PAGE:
Polling has consistently shown that Latino and Hispanic voters support action to combat climate change. Polling conducted by Latino Decisions, in partnership with Earthjustice and GreenLatinos, found that Latinos, more than other Americans, see climate change as a consequence of human activity – with almost two-thirds accepting anthropogenic explanations of climate change.
That same polling also showed that many Latinos are willing to put their money where their mouth is, accepting anywhere from a $5 – $10 increase in monthly utility bulls to help hasten the transition to clean, renewable energy sources. Most notably, Latino Decisions’ polling found that the majority of those polled do not accept the argument that environmental improvements come at the cost of a decreasing job market – 59% believe renewable energy and environmental reform is good for economic opportunity and job growth.
Power plants are the largest source of carbon dioxide in the United States, the pollution that is throwing our climate into chaos. Power plants also emit conventional and toxic air pollutants that contribute to respiratory and heart diseases, as well as premature death. The Clean Power Plan will lead to significant climate and public health benefits for all, including minority, low-income, and indigenous communities.
In his address to the United Nations, Pope Francis focused on a variety of issues, but paid special attention to the ecological crisis. He stated, “The ecological crisis along, with the large-scale destruction of biodiversity, can threaten the very existence of the human species.” As with his environmental encyclical, Laudato Si, Pope Francis linked the interdependence of humanity with nature (which he frequently referred to as “Creation”). As he put it, “Any harm done to the environment is harm done to humanity.” The harm caused to the environment, as well as to humanity, is a symptom of a “Culture of Waste”, another theme found in Laudato Si stated as a “Throwaway Culture.”
Noticeably absent, Pope Francis did not mention the term “climate change” or “global warming”. But his reference to Laudato Si, which heavily speaks about environmental degradation including climate change, is a nod towards the issue.
This is a guest excerpt from Oxfam America, based on a post co-authored by Heather Coleman, Climate Change Policy Manager at Oxfam America, and Vicky Rateau, GROW Campaign Manager at Oxfam America. The original post can be viewed here. The following post contains a few omissions from the original post as well as some additions by SACE [...]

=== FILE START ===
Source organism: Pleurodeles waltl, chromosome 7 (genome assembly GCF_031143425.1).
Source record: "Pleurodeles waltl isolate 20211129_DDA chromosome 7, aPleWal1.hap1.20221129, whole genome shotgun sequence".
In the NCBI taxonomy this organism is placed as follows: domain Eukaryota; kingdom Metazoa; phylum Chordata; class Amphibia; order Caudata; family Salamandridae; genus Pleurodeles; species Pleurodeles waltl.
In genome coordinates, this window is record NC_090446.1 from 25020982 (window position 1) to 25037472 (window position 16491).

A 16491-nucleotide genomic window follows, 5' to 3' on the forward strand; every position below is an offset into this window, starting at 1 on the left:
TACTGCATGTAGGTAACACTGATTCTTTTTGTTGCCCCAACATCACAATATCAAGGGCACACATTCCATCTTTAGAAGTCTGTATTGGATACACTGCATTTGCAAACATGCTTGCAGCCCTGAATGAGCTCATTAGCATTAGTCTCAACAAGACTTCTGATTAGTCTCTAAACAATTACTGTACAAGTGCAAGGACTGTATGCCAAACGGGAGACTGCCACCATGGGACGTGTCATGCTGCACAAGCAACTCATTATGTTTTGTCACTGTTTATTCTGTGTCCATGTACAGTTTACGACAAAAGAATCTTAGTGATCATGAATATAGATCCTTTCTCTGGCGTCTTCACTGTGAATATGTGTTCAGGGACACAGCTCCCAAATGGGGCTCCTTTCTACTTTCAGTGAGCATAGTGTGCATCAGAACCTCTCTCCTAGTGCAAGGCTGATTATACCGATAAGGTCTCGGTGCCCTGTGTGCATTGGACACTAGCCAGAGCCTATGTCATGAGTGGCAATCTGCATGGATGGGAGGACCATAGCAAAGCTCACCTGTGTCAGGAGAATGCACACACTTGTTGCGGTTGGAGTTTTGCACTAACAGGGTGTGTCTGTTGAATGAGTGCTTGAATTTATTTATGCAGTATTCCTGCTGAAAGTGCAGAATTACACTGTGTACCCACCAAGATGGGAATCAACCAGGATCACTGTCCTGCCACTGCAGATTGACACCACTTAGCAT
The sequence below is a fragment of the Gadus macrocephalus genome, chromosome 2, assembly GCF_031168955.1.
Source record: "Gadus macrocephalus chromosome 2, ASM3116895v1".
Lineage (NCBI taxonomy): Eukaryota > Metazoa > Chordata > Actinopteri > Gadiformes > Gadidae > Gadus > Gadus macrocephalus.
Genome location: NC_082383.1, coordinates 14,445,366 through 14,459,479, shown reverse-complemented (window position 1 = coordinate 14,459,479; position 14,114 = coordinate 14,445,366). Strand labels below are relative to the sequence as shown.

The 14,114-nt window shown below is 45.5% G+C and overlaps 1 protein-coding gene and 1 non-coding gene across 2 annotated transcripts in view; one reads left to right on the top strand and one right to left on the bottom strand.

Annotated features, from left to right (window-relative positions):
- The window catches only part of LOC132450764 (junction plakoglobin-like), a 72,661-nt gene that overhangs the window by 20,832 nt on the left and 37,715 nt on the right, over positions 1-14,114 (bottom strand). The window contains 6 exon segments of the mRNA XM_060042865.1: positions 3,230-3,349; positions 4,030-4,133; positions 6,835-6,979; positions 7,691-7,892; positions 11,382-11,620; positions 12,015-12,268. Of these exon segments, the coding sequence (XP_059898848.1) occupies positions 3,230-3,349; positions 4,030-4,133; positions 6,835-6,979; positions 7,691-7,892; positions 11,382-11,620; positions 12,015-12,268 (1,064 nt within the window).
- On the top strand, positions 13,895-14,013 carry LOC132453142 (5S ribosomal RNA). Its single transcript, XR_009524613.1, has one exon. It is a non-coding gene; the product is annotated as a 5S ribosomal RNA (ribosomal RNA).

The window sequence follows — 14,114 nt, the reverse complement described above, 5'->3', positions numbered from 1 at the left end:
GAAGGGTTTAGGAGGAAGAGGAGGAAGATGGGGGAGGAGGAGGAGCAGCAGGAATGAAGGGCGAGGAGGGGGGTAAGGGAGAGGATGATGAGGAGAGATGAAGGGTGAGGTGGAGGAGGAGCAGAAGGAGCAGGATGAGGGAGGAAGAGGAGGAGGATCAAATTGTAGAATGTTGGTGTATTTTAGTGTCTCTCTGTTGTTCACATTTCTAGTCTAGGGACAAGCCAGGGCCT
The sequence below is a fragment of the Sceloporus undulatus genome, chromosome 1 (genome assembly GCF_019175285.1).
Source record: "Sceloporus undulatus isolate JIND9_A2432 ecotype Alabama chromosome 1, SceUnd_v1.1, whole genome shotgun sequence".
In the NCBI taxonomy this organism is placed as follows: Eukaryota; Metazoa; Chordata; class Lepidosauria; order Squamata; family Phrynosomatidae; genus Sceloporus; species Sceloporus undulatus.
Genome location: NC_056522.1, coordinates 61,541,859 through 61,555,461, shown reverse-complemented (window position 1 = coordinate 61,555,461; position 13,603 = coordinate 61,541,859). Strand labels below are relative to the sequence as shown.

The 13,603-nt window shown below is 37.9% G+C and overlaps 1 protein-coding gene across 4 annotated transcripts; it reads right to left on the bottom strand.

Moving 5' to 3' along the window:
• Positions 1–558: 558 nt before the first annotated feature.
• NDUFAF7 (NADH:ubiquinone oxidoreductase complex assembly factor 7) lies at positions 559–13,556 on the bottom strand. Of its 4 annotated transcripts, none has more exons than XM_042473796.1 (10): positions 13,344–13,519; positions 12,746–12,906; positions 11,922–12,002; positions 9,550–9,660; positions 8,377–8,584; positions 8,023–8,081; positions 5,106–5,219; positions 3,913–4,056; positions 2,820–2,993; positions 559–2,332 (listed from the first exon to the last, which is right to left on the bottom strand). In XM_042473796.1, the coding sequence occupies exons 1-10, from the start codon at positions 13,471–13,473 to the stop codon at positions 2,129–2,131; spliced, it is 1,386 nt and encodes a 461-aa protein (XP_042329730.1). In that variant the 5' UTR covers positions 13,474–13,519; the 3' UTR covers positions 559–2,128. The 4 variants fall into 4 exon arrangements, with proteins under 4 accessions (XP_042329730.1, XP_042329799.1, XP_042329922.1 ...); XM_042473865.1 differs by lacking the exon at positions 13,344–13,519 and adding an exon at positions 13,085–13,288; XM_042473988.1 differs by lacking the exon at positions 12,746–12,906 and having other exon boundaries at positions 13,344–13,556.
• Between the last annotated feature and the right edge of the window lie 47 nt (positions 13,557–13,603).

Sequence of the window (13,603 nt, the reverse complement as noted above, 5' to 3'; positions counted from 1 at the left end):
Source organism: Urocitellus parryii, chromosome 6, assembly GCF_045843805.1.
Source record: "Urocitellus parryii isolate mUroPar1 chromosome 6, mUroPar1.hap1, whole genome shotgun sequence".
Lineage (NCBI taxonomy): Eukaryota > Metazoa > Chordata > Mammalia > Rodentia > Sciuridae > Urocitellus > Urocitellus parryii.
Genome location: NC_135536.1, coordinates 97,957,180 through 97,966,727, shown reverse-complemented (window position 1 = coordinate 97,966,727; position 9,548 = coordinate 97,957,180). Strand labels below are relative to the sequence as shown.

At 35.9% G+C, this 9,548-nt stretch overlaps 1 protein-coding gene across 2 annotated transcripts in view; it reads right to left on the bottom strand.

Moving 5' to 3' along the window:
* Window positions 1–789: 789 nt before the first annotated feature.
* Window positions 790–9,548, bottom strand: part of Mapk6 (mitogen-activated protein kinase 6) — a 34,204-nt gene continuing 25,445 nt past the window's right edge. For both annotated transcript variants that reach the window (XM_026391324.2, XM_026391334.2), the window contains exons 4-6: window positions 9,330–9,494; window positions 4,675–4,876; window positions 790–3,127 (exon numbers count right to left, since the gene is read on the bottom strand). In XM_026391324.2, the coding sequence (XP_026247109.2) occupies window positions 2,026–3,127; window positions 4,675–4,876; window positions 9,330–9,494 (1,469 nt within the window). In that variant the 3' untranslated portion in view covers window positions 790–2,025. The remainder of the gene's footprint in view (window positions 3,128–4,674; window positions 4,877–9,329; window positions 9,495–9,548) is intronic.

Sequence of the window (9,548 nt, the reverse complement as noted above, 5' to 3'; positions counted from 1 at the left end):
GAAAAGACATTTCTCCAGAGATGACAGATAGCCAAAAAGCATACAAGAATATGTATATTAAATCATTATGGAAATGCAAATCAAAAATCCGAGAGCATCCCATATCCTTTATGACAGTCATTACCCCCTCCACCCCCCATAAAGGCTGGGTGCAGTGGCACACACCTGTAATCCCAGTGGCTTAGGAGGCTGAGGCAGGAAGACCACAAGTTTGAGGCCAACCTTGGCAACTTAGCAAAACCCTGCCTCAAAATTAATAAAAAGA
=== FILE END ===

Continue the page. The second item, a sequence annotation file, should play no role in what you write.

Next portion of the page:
Just as we march to preserve our right to vote and to ensure that our children have access to good schools and a quality education, we also march to preserve our rights to clean air, clean water and to communities less impacted by climate change. That is why I applaud President Obama’s introduction of the Clean Power Plan and it’s focus on ensuring everyone will benefit as we transition to a clean energy economy.
With President Obama’s announcement of the Environmental Protection Agency’s Clean Power Plan (CPP), supporters of Georgia’s low-income communities stand together under the banner of the Just Energy Circle (JEC) in applauding and supporting the regulations. JEC members are eager to work with state leaders to ensure Georgia’s implementation plan equitably balances the social, environmental and [...]
Katherine Helms Cummings leads the fight to stop Plant Washington from her home in Washington County, Georgia. She is Executive Director of the Fall-Line Alliance for a Clean Environment (FACE) and writes the Rural and Progressive blog where this article first appeared. The Carbon Pollution Standards for new power plants announced by the Environmental Protection [...]
On Monday, President Obama announced the release of the finalized Clean Power Plan, our nation’s first regulations to limit carbon pollution from existing fossil-fueled power plants. The Clean Power Plan, as crafted by the Environmental Protection Agency (EPA) sets achievable carbon pollution reduction goals for each state, based on the unique energy mix currently serving the power needs of each state.
This historic action will mean a huge boon to public health. Along with reducing climate-change causing carbon pollution, the Clean Power Plan will also reduce other harmful pollution from coal plants resulting in prevention of 3,600 premature deaths, 1,700 non-fatal heart attacks, 90,000 asthma attacks in children and 300,000 missed workdays and schooldays due to illness.
This is a guest post by Ted Glick, who has devoted 42 years of his life to the progressive social change movement. The original post can be viewed here. Just in time, hopefully, the leader the world needs on the climate crisis has stepped forward: Pope Francis. What other person known worldwide, with an international following [...]